Patrolling the Broken Border

A metal fence divides Nogales, USA from another Nogales: Nogales, Sonora, a much poorer Nogales where law enforcement is under attack from drug trafficking cartels and the cartels are under attack from many rivals.

Paul Clinton Web Headshot

The tip identifying the drop house allows the Nogales (Ariz.) Police Department's K-9 unit to move in. Once the dog gets the hit and relays its scratch alert on the door, officers begin swarming the property.

The officers converge on the house. It's nondescript in a way that only a drug house can be. The front yard is clumps of crabgrass and swaths of dirt. There are no children's toys, potted plants, or the other signs of life that you see in front of a home. The residents have pulled off the address numbers and black curtains line the inside of front-facing windows to block curious eyes. This is a staging area for narcotic loads waiting to move north into the heart of America.

The officers have a search warrant. They line up at the front door with a handheld ram. "Hello. Police. Open the door. 

"Policia. Abra la puerta. Orden de cateo."

No answer. The officers repeat the commands. Again, no answer. After a third set of commands, they pop the door. The pungent odor of weed wafts out of the building but the suspects have fled, leaving officers only a few 25-pound bundles to book into evidence.


Stash-house raids such as this one are routine here in Nogales, a border town of some 20,000 people situated in the rolling hills of the Sonoran Desert. For in reality, Nogales is two towns in one. A metal fence divides Nogales, USA from another Nogales: Nogales, Sonora, a much poorer Nogales where law enforcement is under attack from drug trafficking cartels and the cartels are under attack from many rivals.

Nogales is a flashpoint in the drug war, in the campaign against human trafficking, and in the politics of immigration. All of these problems stem from its proximity to Mexico, but like many border towns, Nogales also lives in a symbiotic relationship with its neighbor.

As in El Paso; Laredo, Texas; Pinal County, Ariz.; and other smuggling hot zones along the 1,951-mile border, Nogales is a commercial gateway for many legitimate commodities such as watermelons and tomatoes, as well as marijuana, meth, cocaine, and heroin.

The dependency that the locals have on legitimate trade with Mexico makes life complicated for the law enforcement officers who work the Nogales area. And that includes the 65 sworn officers of the Nogales PD who daily interdict smugglers on vehicle stops, on foot, and in the city's storm-water drainage channels.

Violent crime is not very common in Nogales. There hasn't been a murder in three years, but the threat of cartel violence is palpable. And as the Nogales PD takes a more active role in multi-agency task forces, cracking down on stash houses, and seizing larger narcotic loads from Mexico, some fear that the cartels may coil out and strike like an angry rattlesnake uncovered under a rock by a rancher.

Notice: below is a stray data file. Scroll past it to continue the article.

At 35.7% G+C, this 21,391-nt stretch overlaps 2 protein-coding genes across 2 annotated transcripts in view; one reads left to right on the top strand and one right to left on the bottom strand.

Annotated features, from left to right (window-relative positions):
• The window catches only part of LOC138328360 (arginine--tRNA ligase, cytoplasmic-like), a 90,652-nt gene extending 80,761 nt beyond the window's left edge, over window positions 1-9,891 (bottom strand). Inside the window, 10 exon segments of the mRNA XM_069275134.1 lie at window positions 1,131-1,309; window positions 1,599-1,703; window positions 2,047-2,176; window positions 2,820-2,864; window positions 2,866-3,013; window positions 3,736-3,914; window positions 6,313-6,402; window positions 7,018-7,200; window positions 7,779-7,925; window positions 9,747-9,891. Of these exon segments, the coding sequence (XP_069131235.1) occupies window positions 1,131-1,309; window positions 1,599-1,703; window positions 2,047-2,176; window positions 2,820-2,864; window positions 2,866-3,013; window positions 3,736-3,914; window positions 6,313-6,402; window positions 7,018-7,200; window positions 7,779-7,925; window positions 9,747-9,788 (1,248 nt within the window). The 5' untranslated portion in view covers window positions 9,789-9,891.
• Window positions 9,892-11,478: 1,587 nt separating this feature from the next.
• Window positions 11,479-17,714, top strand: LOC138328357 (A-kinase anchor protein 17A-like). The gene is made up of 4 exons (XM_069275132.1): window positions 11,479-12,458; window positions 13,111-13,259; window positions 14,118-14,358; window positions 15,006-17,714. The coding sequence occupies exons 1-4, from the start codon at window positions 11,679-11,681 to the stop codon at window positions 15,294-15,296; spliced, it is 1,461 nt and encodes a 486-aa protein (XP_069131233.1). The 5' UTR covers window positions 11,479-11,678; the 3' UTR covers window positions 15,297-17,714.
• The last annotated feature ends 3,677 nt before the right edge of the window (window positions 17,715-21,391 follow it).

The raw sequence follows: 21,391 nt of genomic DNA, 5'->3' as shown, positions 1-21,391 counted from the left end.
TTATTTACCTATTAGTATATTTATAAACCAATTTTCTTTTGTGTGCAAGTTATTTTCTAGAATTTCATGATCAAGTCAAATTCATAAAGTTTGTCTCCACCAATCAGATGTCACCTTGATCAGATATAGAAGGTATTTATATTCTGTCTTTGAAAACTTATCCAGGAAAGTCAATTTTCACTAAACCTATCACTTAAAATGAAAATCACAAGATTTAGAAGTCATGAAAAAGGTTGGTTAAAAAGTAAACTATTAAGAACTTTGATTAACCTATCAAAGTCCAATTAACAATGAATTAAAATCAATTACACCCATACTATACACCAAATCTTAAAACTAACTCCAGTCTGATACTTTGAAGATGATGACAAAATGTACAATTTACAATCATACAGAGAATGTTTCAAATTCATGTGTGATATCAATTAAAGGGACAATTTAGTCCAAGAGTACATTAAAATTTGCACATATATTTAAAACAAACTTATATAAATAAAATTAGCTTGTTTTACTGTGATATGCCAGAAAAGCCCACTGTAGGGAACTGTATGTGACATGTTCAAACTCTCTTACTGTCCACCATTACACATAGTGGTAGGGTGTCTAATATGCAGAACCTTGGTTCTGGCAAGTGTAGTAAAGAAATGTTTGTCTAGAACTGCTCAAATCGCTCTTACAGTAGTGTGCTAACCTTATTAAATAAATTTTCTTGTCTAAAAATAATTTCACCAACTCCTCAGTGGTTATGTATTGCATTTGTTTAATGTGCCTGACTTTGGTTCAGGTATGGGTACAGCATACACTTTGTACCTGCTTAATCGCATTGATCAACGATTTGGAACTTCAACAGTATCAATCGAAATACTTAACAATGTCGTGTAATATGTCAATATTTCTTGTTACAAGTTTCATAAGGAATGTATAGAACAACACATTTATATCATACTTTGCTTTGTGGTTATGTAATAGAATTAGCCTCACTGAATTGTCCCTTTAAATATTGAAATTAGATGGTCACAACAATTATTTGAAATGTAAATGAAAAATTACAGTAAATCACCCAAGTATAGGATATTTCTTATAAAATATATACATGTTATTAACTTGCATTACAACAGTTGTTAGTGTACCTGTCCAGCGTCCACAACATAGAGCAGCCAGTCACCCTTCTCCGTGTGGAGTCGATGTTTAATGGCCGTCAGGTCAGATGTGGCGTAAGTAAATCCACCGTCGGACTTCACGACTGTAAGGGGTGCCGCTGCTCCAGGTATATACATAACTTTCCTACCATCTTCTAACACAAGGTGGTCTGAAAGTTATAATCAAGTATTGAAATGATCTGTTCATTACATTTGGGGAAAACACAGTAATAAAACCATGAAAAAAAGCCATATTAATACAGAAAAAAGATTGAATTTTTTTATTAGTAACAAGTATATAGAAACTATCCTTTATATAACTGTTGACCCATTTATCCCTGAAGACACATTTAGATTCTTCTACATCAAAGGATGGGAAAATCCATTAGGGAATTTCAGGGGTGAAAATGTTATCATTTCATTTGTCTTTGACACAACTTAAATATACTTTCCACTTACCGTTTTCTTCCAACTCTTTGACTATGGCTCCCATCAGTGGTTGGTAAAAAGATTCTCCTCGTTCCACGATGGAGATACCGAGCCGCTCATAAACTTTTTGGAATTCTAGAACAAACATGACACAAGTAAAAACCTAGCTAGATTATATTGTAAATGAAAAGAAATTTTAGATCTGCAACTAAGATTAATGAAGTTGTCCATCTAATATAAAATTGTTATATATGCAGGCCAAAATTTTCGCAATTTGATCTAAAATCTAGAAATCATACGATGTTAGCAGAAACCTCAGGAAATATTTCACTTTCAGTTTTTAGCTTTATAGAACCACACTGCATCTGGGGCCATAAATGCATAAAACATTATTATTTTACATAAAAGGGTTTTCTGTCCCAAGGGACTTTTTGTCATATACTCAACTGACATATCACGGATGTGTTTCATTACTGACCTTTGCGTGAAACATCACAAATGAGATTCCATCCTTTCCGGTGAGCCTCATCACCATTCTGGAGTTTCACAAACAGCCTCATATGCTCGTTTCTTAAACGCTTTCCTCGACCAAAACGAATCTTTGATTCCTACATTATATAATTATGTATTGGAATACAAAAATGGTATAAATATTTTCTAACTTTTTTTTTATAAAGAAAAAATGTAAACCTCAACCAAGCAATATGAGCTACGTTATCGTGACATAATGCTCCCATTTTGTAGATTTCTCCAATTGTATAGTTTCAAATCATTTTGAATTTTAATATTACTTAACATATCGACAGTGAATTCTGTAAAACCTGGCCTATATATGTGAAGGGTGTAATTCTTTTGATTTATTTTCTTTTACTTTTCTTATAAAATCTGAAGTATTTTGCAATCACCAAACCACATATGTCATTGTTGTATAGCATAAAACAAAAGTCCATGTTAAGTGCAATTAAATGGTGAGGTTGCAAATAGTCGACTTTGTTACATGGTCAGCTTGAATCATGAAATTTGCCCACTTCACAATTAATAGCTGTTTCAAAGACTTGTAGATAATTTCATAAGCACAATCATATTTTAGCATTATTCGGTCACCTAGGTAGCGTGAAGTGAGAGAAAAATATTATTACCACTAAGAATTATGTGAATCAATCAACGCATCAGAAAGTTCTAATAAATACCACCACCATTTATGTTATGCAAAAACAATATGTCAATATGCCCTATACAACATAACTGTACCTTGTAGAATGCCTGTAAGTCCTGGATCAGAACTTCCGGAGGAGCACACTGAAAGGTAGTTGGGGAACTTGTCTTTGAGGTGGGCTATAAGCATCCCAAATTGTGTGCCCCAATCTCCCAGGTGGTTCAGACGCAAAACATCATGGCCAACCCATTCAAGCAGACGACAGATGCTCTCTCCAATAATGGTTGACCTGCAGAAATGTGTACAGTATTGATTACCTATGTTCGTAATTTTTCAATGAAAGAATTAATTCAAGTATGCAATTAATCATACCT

South of the fence in Sonora, violence is all too common. The cartels racked up 130 murders during the first half of this year, as Joaquin "El Chapo" Guzman's Sinaloa Cartel and the Beltran-Leyva Cartel warred for control of the smuggling routes. Also, the paramilitary Los Zetas cartel operates across the border using counter-surveillance, assault vehicles, and even car bombs to intimidate police and exert control.

The officers of the Nogales Police Department work on the edge of this multi-faction cartel war. And sometimes they feel its impact.

A criminal informant recently passed along a cartel message that Nogales officers who seize narcotics while off duty would be marked for death. The threat came after officers snared 400 pounds of marijuana while riding horses on ranchland east of town. The note specifically warned officers not to cross the cartel off duty, saying that doing the job while on the clock was understood but off-duty enforcement would be punished.[PAGEBREAK]

Would the cartels really declare war on American police officers like they have in Mexico? The answer is unclear, but they have proven in the past that they will do anything to protect their business.

Vague Stories

And despite America's Great Recession business is booming.

The Department of Justice's 2010 National Drug Threat Assessment estimated Mexican cartels receive $39 billion from drug trafficking. When those drugs reach the streets of Los Angeles, Chicago, Atlanta, and other U.S. cities, they fetch as much as $200 billion.

On the Arizona border cartel suppliers are trying to keep up with the American public's demand for getting high and cops are doing their best to stem the flow.

Because of local and federal law enforcement efforts, drug seizures have been spiking. Nogales PD is part of that coordinated effort. From January to June of this year, the department seized more than 15,000 pounds of marijuana, compared to 10,000 and 11,000 pounds the prior two years. In the late 1990s, the department seized about 1,000 pounds a year.

With so much emphasis on drug seizures, the department relies heavily on its K-9 officers. Officer Amador Vasquez and his K-9 named Illo, a Czechoslovakian-trained German shepherd that responds only to Czech commands, assist patrol units on highway interdiction calls.

"Once we have probable cause, we make contact with the driver," Vasquez says. "Whether we use the K-9 is based on the story the driver gives us."